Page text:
The rise in drink-spiking incidents could be down to students who think it’s “funny” to spike drinks with party drugs like MDMA, says a journalist who investigated the issue.
Police figures show a 103% rise in drink spiking in the UK in the three years up to the end of 2017.
Jenny Francis, a journalist with The Sun, consulted a toxicology expert for her investigation, who said drink spiking was “prevalent at university”.
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“It’s a very social environment, people are going out a lot more,” former Home Office forensic scientist Jim Campbell, who’s been working on drink spiking cases for 40 years, told the Sun.
“If you’re at a house party and your drink tastes a bit funny, then you might just put it down to cheap vodka and not realise there’s something more sinister going on.”
'They think it's funny to spike a friend's drink'
“[Jim] said there’s a number of different reasons,” Francis, who spoke to a number of women who'd had their drinks spiked for her investigation, told talkRADIO’s Eamonn Holmes.
“Sometimes it’s to rob people, sometimes it’s to sexually attack them, and sometimes university students are quite young and excited by these drugs and think it’s funny to spike a girl’s or a friend’s drink.
“They’re doing it with things like MDMA, party drugs, not just rohypnol. There are a number of reasons these numbers have gone up.”
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Co-presenter Jacqui Beltrao, clearly shocked at the notion of people spiking drinks for fun, replied: “You don’t know how someone could be affected by the pill in their drink, it could kill them!”
“It doesn’t matter if you’ve taken that drug a million times before,” added Francis. “You might not have eaten that day, and you’re affected.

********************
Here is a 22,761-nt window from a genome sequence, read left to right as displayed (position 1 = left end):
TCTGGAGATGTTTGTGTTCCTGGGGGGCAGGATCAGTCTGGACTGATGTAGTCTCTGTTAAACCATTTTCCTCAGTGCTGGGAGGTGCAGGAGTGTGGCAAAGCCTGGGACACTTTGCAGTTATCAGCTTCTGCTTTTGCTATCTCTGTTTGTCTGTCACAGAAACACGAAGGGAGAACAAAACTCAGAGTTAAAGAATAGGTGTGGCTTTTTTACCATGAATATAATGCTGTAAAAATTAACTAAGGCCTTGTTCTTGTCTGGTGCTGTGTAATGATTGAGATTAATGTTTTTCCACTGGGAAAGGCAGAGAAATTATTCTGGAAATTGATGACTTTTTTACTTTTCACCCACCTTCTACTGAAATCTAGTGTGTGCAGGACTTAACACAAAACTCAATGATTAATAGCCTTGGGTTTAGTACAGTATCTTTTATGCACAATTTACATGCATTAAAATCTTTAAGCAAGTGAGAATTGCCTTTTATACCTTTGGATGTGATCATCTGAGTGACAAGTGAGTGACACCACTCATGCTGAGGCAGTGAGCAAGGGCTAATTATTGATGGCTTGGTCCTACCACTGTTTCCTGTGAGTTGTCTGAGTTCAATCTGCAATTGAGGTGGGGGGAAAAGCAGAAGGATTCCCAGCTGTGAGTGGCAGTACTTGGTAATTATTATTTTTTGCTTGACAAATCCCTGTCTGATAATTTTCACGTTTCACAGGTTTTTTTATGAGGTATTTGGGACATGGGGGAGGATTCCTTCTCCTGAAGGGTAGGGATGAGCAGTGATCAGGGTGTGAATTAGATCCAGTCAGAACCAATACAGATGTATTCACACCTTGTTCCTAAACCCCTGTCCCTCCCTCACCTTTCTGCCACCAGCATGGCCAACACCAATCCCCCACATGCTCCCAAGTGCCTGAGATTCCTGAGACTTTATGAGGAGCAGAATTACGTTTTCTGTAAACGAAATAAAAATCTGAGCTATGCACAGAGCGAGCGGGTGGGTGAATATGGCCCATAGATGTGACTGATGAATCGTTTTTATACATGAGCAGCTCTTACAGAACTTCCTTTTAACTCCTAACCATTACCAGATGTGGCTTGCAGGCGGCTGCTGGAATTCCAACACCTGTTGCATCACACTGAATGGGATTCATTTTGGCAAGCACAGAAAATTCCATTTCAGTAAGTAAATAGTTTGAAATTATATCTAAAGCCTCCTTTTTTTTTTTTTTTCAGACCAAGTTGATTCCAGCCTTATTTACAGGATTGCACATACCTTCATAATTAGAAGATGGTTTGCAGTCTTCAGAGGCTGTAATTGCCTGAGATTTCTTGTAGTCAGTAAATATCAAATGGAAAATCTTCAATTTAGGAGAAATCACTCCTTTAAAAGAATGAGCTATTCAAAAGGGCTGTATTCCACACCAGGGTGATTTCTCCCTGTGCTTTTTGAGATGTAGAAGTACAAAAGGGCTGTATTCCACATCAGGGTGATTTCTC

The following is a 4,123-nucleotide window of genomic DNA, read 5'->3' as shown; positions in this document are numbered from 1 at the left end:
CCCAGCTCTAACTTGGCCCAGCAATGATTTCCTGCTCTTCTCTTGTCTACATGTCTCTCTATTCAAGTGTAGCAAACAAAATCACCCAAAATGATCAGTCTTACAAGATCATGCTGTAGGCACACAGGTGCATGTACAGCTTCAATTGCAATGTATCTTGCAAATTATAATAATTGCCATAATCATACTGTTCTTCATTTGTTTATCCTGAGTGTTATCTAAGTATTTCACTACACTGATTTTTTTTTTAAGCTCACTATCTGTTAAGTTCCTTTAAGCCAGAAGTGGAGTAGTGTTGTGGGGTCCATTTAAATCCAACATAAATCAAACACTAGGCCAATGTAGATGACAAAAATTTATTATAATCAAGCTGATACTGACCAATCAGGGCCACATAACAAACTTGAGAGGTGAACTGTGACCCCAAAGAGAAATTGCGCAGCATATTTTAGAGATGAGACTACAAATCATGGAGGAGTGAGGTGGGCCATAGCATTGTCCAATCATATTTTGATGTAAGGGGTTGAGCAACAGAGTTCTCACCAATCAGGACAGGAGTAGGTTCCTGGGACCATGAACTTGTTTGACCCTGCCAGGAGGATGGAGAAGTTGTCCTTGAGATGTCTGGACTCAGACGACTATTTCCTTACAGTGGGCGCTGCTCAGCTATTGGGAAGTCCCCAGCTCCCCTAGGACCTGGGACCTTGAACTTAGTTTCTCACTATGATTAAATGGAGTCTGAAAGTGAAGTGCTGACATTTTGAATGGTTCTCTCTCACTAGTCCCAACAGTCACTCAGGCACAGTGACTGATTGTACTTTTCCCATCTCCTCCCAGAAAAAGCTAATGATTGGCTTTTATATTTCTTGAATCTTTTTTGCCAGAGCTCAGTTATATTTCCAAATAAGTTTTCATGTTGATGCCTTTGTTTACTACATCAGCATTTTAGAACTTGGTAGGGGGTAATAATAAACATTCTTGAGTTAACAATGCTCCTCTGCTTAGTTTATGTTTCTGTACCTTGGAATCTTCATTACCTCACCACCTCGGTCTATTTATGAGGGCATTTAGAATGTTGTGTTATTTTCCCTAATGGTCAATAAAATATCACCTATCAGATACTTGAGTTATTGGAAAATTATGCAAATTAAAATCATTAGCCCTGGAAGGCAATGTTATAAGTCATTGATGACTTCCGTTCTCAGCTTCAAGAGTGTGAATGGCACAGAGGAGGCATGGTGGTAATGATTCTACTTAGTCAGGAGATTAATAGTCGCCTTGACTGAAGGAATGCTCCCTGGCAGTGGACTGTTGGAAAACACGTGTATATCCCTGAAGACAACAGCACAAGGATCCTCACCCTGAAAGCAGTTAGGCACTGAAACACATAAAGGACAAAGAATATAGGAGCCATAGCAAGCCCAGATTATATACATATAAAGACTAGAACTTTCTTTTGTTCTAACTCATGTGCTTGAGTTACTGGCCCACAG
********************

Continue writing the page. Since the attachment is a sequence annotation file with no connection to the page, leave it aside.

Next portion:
“It’s terrifying, they end up not being able to move and being unconscious.
“Even if the person who spiked their drink doesn’t do anything, someone else might.”
'A friend saw my drink being spiked - and didn't tell me'
Shannon Quinn. Image: Shannon Quinn/Facebook
A chilling account of drink-spiking came from Shannon Quinn, a 20-year-old student, who featured in Francis' investigation.
She joined Holmes and Beltrao to share her own experience of waking up covered in bruises and not remembering how she got home.
She also has flashbacks of being "grabbed and held" on the dancefloor and being pinned down on the street, but doesn't know exactly what happened to her. Sevealed to Holmes that a friend saw a substance being put into her drink.
"For some reason decided they weren’t going to tell me until afterwards. We’re not on speaking terms anymore," she said.
Beltrao added that club bouncers often have “no sympathy with someone slumped in the toilet, they just see a drunk kid and throw them out into the street”.
Francis agreed, and also pointed out that university students who have only just met may not be able to recognise when someone is reacting to alcohol in an unusual way.
This means that they might not always spot the signs of someone who’s had their drink spiked.
“I know my best friend’s drink limit, and I’d know she doesn’t normally react like this,” she said. “But students who’ve only just met [don’t].”